Though Storck has offered more affordable road bikes in recent years, its heart lies in developing state-of-the-art high-performance bikes that push carbon fibre to its limit, resulting in some of the lightest and stiffest bikes road.cc has ever tested. And also some of the most expensive; such fastidious attention to detail and cutting-edge design doesn't come cheap. The new Fascenario.3 Platinum is no exception. The performance and handling are phenomenal, it's as fast as its looks suggest and for the most part also manages to be reasonably comfortable.
Launched late last year – Mat Brett took a first look at the bike and even took it for a world exclusive first ride – the new Fascenario.3 has been many years in development and is pitched as an all-round bike that balances aerodynamic efficiency, comfort, stiffness, and ergonomic performance. So well blended and advanced are these key attributes that Storck goes as far as calling it the best road bike ever. Well, they would say that wouldn't they, but what's it like when you let it loose on the open road?
It's exceptionally fast, that much is abundantly clear. It's like you're being shoved along by a force 10 gale such are the high speeds the Storck makes easy, relatively speaking, to obtain even when you're not really shoving the pedals around with all your strength.
It picks up speed supremely well. When you open up the taps there's no hint of flex from the huge oversized bottom bracket, downtube and chainstays. Though it's not billed as an out-and-out aero road bike, there are some clear aero features – the bowed fork and Kamm tail down tube – which along with the deep section wheels gifts the Storck incredible speed and clearly help it to compete with other dedicated aero bikes that operate in this category.
You don't even have to be putting out big power to enjoy the speed it offers. It delivers great pace even when you're noodling along with your head in the clouds. I found I was able to clock higher average speeds with no big increase in power output, which was jolly nice. And there's certainly no need for a wind tunnel to verify its aero performance, the speed on the Garmin says it all. This bike is hella fast.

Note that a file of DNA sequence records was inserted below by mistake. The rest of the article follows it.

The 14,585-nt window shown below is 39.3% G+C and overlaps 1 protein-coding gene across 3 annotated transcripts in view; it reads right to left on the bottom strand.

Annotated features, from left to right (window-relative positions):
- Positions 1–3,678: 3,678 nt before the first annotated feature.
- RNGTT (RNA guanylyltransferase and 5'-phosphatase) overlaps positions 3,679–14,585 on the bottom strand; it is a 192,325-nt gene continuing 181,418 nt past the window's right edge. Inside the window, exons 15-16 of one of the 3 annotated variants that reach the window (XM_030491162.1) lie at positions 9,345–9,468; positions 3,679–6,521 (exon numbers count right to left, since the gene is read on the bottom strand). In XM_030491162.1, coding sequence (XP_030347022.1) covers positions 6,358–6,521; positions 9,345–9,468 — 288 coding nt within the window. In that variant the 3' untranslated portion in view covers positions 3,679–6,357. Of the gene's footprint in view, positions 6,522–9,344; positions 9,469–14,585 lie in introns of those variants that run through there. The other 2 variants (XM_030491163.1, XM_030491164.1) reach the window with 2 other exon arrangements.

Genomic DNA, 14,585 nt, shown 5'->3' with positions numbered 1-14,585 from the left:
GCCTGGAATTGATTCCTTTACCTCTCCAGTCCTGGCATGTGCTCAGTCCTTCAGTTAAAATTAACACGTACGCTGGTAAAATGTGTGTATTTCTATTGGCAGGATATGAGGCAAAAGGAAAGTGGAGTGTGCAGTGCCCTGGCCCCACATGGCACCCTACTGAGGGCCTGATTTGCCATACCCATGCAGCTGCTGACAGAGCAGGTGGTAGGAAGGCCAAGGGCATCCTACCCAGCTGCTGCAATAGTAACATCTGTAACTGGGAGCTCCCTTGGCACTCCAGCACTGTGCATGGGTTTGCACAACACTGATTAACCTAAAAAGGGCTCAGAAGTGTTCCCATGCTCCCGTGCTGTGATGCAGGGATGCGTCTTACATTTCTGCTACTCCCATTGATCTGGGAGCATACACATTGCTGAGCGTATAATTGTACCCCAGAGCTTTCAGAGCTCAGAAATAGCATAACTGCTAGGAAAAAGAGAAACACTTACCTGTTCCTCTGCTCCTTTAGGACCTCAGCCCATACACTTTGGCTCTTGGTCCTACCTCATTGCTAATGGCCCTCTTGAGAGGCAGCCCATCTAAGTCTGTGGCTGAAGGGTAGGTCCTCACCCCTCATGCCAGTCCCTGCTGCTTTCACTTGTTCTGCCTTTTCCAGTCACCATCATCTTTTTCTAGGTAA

Relax into a canter, and you can revel in how the geometry provides nicely weighted steering, while the tapered head tube and the bowed fork provide a very direct feeling through the handlebars. It turns with great agility and there's fantastic steering response that makes it a fun and rewarding bike to throw into corners. Any corner – wide and sweeping or tight and cambered – poses no problem for the Storck. It has no hesitation putting the tyres exactly where you want them. It's a delight to ride through any twisting road or descent and for sure is one of the most exciting bikes I've tested this year.
The low weight of the bike and the high level of stiffness gives a delicious immediacy to the way the Storck responds to your inputs. It's oh-so-precise and nimble; point it at an apex and it'll follow your directions faithfully. And unlike some high-end stiff carbon bikes, the Storck doesn't get skittish or nervous when you're really pushing along at speed or getting a bit wild into the corners, nothing seems to faze it. It feels solid at high speed. It's a bike you can trust to look after you.
Ride quality is generally very good. Comfort has been considered in the design of the frame, the D-shaped seatpost and Storck's own carbon handlebar, and on the majority of road surfaces, it's smooth and reasonably supple. I couldn't really detect the saddle or handlebar deflecting under my weight, but after one seven-hour ride I leapt off the bike feeling as fresh as could be expected, though I couldn't say the same of my legs. So it manages long distances as well as short blasts.
But get onto a rough road surface and the Storck struggles to cope. Riding along the sort of road where the top layer of tarmac has been gradually ripped reveals the Storck struggling to cope to smother the ripples of vibration coursing through the frame and fork, and it can be a little unsettling. You certainly need to scan the road ahead to avoid hitting anything that looks rough and bumpy.
Despite that flaw, for the most part the ride quality was acceptable. That occasional hard-edged ride is a reminder that you're riding a bike that has primarily been designed to maximise your performance, not comfort. If comfort is high on your shortlist, you'll probably be better served by other choices. The 25mm tyres give the bike a little extra cushioning, provided you run the pressures a bit lower.